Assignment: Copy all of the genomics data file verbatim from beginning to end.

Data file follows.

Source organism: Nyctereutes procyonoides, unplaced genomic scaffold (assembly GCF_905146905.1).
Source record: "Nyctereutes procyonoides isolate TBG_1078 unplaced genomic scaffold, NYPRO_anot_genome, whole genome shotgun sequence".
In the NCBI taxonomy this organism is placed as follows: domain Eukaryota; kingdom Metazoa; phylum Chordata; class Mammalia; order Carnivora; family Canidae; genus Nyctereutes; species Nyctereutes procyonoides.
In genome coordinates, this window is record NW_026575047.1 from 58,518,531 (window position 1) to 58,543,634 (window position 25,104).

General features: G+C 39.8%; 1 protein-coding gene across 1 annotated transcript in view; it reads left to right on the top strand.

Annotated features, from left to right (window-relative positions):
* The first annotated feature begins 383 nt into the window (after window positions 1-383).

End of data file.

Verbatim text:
Source organism: Nyctereutes procyonoides, unplaced genomic scaffold (assembly GCF_905146905.1).
Source record: "Nyctereutes procyonoides isolate TBG_1078 unplaced genomic scaffold, NYPRO_anot_genome, whole genome shotgun sequence".
In the NCBI taxonomy this organism is placed as follows: domain Eukaryota; kingdom Metazoa; phylum Chordata; class Mammalia; order Carnivora; family Canidae; genus Nyctereutes; species Nyctereutes procyonoides.
In genome coordinates, this window is record NW_026575047.1 from 58,518,531 (window position 1) to 58,543,634 (window position 25,104).

General features: G+C 39.8%; 1 protein-coding gene across 1 annotated transcript in view; it reads left to right on the top strand.

Annotated features, from left to right (window-relative positions):
* The first annotated feature begins 383 nt into the window (after window positions 1-383).